Just prior to Christmas, yet another demand letter arrived, contending inaccurately that I had not paid the ticket. Because prior experience had shown that the collection firm did not man its phones with people who could actually address the issues, but sent me to deal with the court on payment issues, I wrote to the out of state court to point out the injustice. As a matter of good measure, I further made a demand under the local freedom of information law for copies of the collection firm's agreement, as well as a count of how many Texans have been visited with what I feel to be a flawed collection letter. I also called the collection firm to advise that the matter had been paid. That firm advised they did not have the records to check with this, and purported to place the burden upon me to resolve the issue.
Although I work as a trial lawyer, I dislike being confrontational as to my own personal business. I felt more than a bit irritated with the situation, but ensured I had my proof of payment and resolved to do what was necessary. In general, I felt firmly that I had been wronged, but disliked having to write to solve this issue.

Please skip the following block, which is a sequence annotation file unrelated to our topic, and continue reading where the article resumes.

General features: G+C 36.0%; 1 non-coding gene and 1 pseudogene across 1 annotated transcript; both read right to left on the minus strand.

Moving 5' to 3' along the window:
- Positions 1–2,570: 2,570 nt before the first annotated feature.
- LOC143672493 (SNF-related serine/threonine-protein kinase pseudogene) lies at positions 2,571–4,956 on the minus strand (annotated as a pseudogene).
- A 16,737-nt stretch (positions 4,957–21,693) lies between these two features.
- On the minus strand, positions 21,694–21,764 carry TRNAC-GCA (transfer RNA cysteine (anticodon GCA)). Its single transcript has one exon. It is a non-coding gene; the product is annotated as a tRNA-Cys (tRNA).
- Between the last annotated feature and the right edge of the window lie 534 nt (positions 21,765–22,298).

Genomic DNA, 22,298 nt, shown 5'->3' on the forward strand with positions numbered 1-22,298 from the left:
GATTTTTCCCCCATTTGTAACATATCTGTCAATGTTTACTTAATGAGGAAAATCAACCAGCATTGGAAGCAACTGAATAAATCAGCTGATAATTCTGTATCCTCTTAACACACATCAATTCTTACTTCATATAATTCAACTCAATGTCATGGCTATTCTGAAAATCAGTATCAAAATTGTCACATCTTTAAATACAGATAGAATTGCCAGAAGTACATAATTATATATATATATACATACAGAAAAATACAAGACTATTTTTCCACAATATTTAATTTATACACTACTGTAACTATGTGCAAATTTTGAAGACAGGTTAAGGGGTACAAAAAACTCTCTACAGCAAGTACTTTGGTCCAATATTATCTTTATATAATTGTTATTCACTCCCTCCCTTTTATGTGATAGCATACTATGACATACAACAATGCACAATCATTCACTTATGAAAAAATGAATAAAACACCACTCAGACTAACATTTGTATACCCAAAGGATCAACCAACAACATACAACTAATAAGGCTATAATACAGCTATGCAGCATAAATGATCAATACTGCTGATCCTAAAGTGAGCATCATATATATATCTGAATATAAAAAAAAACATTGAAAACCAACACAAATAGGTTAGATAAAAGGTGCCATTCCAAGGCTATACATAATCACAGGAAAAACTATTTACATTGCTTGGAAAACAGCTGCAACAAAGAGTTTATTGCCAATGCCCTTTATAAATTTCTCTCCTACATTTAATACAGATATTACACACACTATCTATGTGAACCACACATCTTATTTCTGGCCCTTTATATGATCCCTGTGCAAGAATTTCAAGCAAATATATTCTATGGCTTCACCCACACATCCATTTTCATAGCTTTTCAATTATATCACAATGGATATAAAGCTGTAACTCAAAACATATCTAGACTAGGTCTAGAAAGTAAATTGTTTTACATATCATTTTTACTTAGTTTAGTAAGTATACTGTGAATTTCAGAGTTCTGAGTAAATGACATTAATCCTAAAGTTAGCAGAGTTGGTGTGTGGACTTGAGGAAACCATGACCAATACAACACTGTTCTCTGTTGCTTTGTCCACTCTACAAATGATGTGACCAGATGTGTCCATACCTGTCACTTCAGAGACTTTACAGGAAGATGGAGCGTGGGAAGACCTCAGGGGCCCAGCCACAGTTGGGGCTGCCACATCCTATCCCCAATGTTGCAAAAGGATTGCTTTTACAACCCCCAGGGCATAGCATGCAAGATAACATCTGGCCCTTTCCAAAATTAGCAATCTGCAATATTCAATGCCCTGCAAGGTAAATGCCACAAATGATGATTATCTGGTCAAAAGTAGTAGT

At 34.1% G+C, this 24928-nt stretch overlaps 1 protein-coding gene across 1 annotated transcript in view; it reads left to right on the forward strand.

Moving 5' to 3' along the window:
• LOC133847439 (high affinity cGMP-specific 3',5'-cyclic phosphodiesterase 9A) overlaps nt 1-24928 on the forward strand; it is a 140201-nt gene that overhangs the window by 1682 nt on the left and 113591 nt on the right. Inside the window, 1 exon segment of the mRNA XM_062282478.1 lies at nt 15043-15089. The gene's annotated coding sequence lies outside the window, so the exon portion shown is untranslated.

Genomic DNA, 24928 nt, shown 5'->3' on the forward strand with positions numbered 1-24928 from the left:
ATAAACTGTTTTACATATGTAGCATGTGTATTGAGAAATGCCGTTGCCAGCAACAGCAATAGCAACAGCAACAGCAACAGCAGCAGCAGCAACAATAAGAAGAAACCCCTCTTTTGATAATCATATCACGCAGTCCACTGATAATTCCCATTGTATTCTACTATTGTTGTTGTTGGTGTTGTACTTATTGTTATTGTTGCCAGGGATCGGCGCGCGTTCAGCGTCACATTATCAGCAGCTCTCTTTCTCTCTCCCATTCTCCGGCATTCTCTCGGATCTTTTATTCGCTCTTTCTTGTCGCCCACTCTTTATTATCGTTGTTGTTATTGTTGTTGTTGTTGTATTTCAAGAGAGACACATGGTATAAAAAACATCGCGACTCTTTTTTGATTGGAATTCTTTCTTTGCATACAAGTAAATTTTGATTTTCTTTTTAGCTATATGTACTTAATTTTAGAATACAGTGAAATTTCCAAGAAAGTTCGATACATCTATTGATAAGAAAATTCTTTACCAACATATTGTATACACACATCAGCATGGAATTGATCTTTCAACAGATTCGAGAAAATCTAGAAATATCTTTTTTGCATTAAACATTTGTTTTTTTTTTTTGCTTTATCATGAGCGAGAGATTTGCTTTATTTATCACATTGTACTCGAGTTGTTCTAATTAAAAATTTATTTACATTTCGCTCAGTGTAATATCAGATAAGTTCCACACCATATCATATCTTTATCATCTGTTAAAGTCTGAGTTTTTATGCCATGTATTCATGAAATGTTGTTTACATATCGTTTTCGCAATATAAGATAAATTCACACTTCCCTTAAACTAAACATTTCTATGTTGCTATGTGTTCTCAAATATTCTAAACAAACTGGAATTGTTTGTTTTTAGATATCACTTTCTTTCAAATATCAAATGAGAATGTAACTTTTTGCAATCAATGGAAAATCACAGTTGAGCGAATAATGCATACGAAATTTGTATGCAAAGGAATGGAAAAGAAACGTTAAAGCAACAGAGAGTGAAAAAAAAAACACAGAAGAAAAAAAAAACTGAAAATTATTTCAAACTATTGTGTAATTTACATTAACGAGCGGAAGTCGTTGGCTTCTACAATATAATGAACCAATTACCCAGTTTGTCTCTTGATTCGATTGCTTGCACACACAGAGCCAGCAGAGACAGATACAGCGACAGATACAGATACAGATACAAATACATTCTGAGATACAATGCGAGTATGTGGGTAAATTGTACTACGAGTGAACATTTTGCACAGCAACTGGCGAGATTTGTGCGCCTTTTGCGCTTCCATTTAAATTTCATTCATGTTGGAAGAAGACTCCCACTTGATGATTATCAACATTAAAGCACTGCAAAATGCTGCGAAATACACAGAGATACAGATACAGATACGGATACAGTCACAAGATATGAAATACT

Today, though, a court clerk and her superviser from the distant city court called to accept responsibility, apologize and explain. They acknowledged that I had paid. They acknowledged that I had gotten the letter in error. They also said that they had located a systemic error in their advice system. When I pointed out various other perceived flaws in the demand letter (pertaining to an assertion that they could garnish Texas wages I felt insupportable), they promised to consult with their attorney as to the demand letter flaw issue.
Although I remain unhappy with the collection firm's handling of this matter,
which I felt to be flawed in the extreme, the distant city court clerk's office impressed me. It's such a simple formula--when you err, admit it and apologize. It makes such a difference. I am glad that I will not be getting more erroneous demand letters. I wish, with hindsight, I had moved to set aside the case for want of due process. Sometimes, though, I think that life is too short.